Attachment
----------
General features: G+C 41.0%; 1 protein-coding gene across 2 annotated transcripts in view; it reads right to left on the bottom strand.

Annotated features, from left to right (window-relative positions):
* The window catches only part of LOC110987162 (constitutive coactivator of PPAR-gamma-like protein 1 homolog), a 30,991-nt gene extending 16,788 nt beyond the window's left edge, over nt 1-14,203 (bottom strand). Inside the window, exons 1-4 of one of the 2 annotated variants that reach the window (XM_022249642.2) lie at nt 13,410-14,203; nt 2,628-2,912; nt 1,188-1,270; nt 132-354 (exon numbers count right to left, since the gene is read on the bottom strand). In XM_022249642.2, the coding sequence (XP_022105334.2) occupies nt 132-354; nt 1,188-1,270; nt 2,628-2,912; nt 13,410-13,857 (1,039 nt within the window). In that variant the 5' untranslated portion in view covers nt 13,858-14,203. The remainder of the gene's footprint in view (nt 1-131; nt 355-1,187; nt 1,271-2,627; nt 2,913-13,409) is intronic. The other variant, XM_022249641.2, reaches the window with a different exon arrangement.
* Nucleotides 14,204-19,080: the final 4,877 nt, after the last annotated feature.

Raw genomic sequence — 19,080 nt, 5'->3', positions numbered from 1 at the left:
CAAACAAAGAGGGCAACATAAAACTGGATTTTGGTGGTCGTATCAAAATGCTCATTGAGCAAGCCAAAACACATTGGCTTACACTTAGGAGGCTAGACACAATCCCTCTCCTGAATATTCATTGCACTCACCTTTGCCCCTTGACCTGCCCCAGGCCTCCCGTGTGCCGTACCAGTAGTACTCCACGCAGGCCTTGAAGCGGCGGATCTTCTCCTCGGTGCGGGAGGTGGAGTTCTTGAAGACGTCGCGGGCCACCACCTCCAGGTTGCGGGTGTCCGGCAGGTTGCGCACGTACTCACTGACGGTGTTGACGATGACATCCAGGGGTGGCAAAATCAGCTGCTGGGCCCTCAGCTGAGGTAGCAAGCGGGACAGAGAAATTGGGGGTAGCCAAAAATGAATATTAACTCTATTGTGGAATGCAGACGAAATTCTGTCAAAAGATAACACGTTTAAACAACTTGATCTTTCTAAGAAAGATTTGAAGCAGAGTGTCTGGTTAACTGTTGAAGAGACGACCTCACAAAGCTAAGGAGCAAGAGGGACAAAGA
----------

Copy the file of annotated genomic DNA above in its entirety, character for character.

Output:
General features: G+C 41.0%; 1 protein-coding gene across 2 annotated transcripts in view; it reads right to left on the bottom strand.

Annotated features, from left to right (window-relative positions):
* The window catches only part of LOC110987162 (constitutive coactivator of PPAR-gamma-like protein 1 homolog), a 30,991-nt gene extending 16,788 nt beyond the window's left edge, over nt 1-14,203 (bottom strand). Inside the window, exons 1-4 of one of the 2 annotated variants that reach the window (XM_022249642.2) lie at nt 13,410-14,203; nt 2,628-2,912; nt 1,188-1,270; nt 132-354 (exon numbers count right to left, since the gene is read on the bottom strand). In XM_022249642.2, the coding sequence (XP_022105334.2) occupies nt 132-354; nt 1,188-1,270; nt 2,628-2,912; nt 13,410-13,857 (1,039 nt within the window). In that variant the 5' untranslated portion in view covers nt 13,858-14,203. The remainder of the gene's footprint in view (nt 1-131; nt 355-1,187; nt 1,271-2,627; nt 2,913-13,409) is intronic. The other variant, XM_022249641.2, reaches the window with a different exon arrangement.
* Nucleotides 14,204-19,080: the final 4,877 nt, after the last annotated feature.

Raw genomic sequence — 19,080 nt, 5'->3', positions numbered from 1 at the left:
CAAACAAAGAGGGCAACATAAAACTGGATTTTGGTGGTCGTATCAAAATGCTCATTGAGCAAGCCAAAACACATTGGCTTACACTTAGGAGGCTAGACACAATCCCTCTCCTGAATATTCATTGCACTCACCTTTGCCCCTTGACCTGCCCCAGGCCTCCCGTGTGCCGTACCAGTAGTACTCCACGCAGGCCTTGAAGCGGCGGATCTTCTCCTCGGTGCGGGAGGTGGAGTTCTTGAAGACGTCGCGGGCCACCACCTCCAGGTTGCGGGTGTCCGGCAGGTTGCGCACGTACTCACTGACGGTGTTGACGATGACATCCAGGGGTGGCAAAATCAGCTGCTGGGCCCTCAGCTGAGGTAGCAAGCGGGACAGAGAAATTGGGGGTAGCCAAAAATGAATATTAACTCTATTGTGGAATGCAGACGAAATTCTGTCAAAAGATAACACGTTTAAACAACTTGATCTTTCTAAGAAAGATTTGAAGCAGAGTGTCTGGTTAACTGTTGAAGAGACGACCTCACAAAGCTAAGGAGCAAGAGGGACAAAGA